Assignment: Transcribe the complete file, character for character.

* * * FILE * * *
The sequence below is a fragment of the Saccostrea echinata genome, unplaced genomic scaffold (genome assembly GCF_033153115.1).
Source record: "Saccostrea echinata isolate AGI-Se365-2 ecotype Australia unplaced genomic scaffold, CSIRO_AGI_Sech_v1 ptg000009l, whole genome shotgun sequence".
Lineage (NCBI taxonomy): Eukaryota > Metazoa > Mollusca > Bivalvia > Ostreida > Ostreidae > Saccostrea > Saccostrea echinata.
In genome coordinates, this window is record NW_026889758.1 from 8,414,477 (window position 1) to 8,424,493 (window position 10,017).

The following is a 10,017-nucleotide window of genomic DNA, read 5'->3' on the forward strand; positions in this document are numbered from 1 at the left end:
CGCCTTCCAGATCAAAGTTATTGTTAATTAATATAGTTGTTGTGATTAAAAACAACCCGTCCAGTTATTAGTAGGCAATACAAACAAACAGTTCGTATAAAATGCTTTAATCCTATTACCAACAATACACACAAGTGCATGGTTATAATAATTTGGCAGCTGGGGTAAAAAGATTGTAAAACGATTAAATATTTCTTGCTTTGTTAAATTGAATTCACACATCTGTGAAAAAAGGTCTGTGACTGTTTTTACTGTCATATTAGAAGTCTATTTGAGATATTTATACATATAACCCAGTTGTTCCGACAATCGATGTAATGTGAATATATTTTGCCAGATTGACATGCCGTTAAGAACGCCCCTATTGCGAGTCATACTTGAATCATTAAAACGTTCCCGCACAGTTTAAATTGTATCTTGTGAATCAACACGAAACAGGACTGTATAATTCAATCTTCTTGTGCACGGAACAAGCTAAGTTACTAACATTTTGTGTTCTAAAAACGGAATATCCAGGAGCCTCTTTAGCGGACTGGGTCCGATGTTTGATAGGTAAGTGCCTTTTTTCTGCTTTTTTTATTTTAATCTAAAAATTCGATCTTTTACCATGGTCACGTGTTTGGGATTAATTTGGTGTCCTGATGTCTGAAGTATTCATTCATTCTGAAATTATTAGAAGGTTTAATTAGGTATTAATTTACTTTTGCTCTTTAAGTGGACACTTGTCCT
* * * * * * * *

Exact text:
The sequence below is a fragment of the Saccostrea echinata genome, unplaced genomic scaffold (genome assembly GCF_033153115.1).
Source record: "Saccostrea echinata isolate AGI-Se365-2 ecotype Australia unplaced genomic scaffold, CSIRO_AGI_Sech_v1 ptg000009l, whole genome shotgun sequence".
Lineage (NCBI taxonomy): Eukaryota > Metazoa > Mollusca > Bivalvia > Ostreida > Ostreidae > Saccostrea > Saccostrea echinata.
In genome coordinates, this window is record NW_026889758.1 from 8,414,477 (window position 1) to 8,424,493 (window position 10,017).

The following is a 10,017-nucleotide window of genomic DNA, read 5'->3' on the forward strand; positions in this document are numbered from 1 at the left end:
CGCCTTCCAGATCAAAGTTATTGTTAATTAATATAGTTGTTGTGATTAAAAACAACCCGTCCAGTTATTAGTAGGCAATACAAACAAACAGTTCGTATAAAATGCTTTAATCCTATTACCAACAATACACACAAGTGCATGGTTATAATAATTTGGCAGCTGGGGTAAAAAGATTGTAAAACGATTAAATATTTCTTGCTTTGTTAAATTGAATTCACACATCTGTGAAAAAAGGTCTGTGACTGTTTTTACTGTCATATTAGAAGTCTATTTGAGATATTTATACATATAACCCAGTTGTTCCGACAATCGATGTAATGTGAATATATTTTGCCAGATTGACATGCCGTTAAGAACGCCCCTATTGCGAGTCATACTTGAATCATTAAAACGTTCCCGCACAGTTTAAATTGTATCTTGTGAATCAACACGAAACAGGACTGTATAATTCAATCTTCTTGTGCACGGAACAAGCTAAGTTACTAACATTTTGTGTTCTAAAAACGGAATATCCAGGAGCCTCTTTAGCGGACTGGGTCCGATGTTTGATAGGTAAGTGCCTTTTTTCTGCTTTTTTTATTTTAATCTAAAAATTCGATCTTTTACCATGGTCACGTGTTTGGGATTAATTTGGTGTCCTGATGTCTGAAGTATTCATTCATTCTGAAATTATTAGAAGGTTTAATTAGGTATTAATTTACTTTTGCTCTTTAAGTGGACACTTGTCCT